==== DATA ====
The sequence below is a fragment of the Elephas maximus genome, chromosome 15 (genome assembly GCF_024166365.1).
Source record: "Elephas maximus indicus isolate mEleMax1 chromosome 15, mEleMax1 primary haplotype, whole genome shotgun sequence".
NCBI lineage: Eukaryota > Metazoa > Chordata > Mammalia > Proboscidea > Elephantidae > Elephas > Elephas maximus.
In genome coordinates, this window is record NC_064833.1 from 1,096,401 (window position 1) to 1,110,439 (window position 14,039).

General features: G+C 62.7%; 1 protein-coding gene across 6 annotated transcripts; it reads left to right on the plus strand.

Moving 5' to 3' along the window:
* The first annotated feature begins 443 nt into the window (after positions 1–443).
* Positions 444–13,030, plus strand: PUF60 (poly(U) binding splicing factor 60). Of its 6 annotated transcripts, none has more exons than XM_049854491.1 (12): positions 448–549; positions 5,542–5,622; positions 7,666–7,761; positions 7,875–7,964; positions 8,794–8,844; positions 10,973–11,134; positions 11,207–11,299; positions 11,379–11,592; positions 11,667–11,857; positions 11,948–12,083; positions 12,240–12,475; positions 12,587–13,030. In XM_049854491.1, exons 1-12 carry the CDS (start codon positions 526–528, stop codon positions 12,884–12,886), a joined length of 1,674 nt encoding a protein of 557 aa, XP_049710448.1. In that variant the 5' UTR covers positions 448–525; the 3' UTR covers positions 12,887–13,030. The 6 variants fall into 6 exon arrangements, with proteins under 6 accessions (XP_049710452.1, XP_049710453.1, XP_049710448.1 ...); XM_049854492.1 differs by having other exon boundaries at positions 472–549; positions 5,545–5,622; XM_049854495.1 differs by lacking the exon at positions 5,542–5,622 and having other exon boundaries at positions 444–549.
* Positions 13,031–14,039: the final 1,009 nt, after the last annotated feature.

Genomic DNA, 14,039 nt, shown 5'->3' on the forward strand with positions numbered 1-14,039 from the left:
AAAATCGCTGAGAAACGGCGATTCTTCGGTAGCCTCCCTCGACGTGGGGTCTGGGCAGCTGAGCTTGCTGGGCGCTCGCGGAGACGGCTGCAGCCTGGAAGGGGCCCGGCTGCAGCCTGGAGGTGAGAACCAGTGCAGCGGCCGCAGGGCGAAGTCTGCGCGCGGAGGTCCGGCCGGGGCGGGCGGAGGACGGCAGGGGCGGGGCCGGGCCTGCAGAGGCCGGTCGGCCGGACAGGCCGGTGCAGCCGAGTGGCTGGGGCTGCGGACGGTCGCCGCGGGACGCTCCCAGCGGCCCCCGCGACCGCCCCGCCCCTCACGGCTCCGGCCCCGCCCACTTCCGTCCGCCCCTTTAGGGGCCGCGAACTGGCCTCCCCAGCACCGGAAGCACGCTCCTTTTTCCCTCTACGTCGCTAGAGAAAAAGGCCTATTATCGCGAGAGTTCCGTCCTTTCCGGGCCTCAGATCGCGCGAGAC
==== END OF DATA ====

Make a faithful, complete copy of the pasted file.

The sequence below is a fragment of the Elephas maximus genome, chromosome 15 (genome assembly GCF_024166365.1).
Source record: "Elephas maximus indicus isolate mEleMax1 chromosome 15, mEleMax1 primary haplotype, whole genome shotgun sequence".
NCBI lineage: Eukaryota > Metazoa > Chordata > Mammalia > Proboscidea > Elephantidae > Elephas > Elephas maximus.
In genome coordinates, this window is record NC_064833.1 from 1,096,401 (window position 1) to 1,110,439 (window position 14,039).

General features: G+C 62.7%; 1 protein-coding gene across 6 annotated transcripts; it reads left to right on the plus strand.

Moving 5' to 3' along the window:
* The first annotated feature begins 443 nt into the window (after positions 1–443).
* Positions 444–13,030, plus strand: PUF60 (poly(U) binding splicing factor 60). Of its 6 annotated transcripts, none has more exons than XM_049854491.1 (12): positions 448–549; positions 5,542–5,622; positions 7,666–7,761; positions 7,875–7,964; positions 8,794–8,844; positions 10,973–11,134; positions 11,207–11,299; positions 11,379–11,592; positions 11,667–11,857; positions 11,948–12,083; positions 12,240–12,475; positions 12,587–13,030. In XM_049854491.1, exons 1-12 carry the CDS (start codon positions 526–528, stop codon positions 12,884–12,886), a joined length of 1,674 nt encoding a protein of 557 aa, XP_049710448.1. In that variant the 5' UTR covers positions 448–525; the 3' UTR covers positions 12,887–13,030. The 6 variants fall into 6 exon arrangements, with proteins under 6 accessions (XP_049710452.1, XP_049710453.1, XP_049710448.1 ...); XM_049854492.1 differs by having other exon boundaries at positions 472–549; positions 5,545–5,622; XM_049854495.1 differs by lacking the exon at positions 5,542–5,622 and having other exon boundaries at positions 444–549.
* Positions 13,031–14,039: the final 1,009 nt, after the last annotated feature.

Genomic DNA, 14,039 nt, shown 5'->3' on the forward strand with positions numbered 1-14,039 from the left:
AAAATCGCTGAGAAACGGCGATTCTTCGGTAGCCTCCCTCGACGTGGGGTCTGGGCAGCTGAGCTTGCTGGGCGCTCGCGGAGACGGCTGCAGCCTGGAAGGGGCCCGGCTGCAGCCTGGAGGTGAGAACCAGTGCAGCGGCCGCAGGGCGAAGTCTGCGCGCGGAGGTCCGGCCGGGGCGGGCGGAGGACGGCAGGGGCGGGGCCGGGCCTGCAGAGGCCGGTCGGCCGGACAGGCCGGTGCAGCCGAGTGGCTGGGGCTGCGGACGGTCGCCGCGGGACGCTCCCAGCGGCCCCCGCGACCGCCCCGCCCCTCACGGCTCCGGCCCCGCCCACTTCCGTCCGCCCCTTTAGGGGCCGCGAACTGGCCTCCCCAGCACCGGAAGCACGCTCCTTTTTCCCTCTACGTCGCTAGAGAAAAAGGCCTATTATCGCGAGAGTTCCGTCCTTTCCGGGCCTCAGATCGCGCGAGAC